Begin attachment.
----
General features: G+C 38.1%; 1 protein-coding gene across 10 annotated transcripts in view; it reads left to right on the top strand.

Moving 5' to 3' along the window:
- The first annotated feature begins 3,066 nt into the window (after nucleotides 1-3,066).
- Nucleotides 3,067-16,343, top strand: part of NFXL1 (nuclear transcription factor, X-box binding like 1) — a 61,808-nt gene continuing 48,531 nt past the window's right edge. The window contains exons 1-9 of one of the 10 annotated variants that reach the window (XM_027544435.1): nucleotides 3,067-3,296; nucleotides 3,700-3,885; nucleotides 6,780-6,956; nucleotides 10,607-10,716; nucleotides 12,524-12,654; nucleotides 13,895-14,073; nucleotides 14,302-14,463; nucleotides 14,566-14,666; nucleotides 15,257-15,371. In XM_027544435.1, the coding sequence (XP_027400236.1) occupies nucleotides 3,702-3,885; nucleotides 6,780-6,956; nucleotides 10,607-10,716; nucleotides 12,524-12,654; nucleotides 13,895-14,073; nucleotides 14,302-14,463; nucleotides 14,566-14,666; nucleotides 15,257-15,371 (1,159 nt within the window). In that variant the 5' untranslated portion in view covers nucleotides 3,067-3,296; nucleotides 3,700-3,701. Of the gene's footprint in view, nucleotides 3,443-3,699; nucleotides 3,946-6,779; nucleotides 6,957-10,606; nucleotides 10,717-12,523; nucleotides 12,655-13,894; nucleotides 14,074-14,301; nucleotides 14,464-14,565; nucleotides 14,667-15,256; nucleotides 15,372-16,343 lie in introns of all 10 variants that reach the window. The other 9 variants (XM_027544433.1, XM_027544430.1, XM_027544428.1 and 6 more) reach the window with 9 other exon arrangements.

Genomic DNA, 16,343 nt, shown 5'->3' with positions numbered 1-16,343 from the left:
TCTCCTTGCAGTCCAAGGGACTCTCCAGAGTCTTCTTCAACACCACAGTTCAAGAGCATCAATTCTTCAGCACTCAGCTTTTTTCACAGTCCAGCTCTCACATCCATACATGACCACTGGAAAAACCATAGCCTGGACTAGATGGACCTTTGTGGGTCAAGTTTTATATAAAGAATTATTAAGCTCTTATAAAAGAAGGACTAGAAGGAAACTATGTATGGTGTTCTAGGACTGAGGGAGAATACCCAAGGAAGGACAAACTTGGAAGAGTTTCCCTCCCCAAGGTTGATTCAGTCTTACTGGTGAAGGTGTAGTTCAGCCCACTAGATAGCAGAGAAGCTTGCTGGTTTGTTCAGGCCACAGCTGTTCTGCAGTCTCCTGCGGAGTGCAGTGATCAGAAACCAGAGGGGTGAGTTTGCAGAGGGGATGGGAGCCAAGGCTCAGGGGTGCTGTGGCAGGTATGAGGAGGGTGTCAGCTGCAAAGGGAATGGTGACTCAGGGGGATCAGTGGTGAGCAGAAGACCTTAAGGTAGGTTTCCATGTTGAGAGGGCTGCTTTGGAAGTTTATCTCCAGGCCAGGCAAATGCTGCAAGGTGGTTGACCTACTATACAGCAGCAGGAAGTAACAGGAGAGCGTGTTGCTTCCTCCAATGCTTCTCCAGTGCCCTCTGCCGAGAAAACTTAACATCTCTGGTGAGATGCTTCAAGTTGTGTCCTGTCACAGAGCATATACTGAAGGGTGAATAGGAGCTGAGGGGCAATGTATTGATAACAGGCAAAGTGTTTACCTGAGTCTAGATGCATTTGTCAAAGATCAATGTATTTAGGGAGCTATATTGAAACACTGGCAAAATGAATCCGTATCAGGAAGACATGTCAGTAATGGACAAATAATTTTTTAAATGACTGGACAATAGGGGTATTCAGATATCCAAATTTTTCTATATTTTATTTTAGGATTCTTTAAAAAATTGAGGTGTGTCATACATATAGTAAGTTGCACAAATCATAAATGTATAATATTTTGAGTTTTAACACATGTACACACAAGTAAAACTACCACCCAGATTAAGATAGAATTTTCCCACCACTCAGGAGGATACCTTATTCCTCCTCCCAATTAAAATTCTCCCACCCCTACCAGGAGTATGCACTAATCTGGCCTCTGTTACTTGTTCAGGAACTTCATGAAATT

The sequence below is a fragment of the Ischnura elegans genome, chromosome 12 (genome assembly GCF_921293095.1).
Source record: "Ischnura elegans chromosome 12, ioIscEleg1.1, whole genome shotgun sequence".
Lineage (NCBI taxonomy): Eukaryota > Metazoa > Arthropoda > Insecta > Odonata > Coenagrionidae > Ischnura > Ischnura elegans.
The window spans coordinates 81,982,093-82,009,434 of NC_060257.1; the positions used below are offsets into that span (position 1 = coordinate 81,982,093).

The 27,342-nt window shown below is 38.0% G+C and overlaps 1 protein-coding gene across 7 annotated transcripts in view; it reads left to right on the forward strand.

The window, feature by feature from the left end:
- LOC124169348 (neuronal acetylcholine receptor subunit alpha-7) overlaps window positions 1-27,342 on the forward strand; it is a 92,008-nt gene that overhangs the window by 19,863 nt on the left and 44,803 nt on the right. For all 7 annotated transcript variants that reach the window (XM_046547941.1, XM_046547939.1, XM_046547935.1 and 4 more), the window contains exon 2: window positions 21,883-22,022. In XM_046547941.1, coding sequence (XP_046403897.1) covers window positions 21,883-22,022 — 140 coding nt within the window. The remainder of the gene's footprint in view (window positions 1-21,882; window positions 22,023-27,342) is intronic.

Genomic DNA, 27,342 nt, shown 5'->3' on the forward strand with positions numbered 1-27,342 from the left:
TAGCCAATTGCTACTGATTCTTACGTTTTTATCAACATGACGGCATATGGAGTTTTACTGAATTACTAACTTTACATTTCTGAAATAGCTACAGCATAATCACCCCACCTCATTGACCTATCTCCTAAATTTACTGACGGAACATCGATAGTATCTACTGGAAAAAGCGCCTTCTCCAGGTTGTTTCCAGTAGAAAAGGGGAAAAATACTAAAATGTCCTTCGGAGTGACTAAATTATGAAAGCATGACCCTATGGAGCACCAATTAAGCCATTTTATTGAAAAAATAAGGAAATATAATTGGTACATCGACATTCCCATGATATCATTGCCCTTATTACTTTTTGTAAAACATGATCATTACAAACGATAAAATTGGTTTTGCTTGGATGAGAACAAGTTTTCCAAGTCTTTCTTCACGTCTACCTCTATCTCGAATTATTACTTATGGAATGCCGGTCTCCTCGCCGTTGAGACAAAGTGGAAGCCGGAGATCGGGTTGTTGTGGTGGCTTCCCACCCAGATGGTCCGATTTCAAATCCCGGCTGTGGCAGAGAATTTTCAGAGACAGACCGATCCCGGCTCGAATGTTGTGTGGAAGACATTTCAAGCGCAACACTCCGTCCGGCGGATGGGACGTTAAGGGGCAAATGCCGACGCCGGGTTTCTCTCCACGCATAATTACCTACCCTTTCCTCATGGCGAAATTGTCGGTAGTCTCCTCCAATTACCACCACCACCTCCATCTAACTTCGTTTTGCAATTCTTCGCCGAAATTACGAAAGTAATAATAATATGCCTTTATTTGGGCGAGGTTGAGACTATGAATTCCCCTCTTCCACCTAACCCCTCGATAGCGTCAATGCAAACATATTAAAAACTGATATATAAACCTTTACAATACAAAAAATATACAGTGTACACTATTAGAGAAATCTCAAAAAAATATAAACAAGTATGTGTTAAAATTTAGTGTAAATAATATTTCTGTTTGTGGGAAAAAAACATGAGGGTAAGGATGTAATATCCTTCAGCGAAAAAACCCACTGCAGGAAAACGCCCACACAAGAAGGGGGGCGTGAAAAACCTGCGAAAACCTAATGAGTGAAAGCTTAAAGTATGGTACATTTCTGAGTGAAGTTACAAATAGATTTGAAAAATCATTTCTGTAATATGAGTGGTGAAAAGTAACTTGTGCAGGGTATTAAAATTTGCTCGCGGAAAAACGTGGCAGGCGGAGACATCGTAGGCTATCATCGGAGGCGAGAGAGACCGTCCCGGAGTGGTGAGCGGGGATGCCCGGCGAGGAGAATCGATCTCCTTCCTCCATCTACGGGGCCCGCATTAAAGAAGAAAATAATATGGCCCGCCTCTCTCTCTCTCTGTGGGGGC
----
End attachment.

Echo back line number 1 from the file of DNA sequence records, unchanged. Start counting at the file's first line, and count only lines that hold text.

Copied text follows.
General features: G+C 38.1%; 1 protein-coding gene across 10 annotated transcripts in view; it reads left to right on the top strand.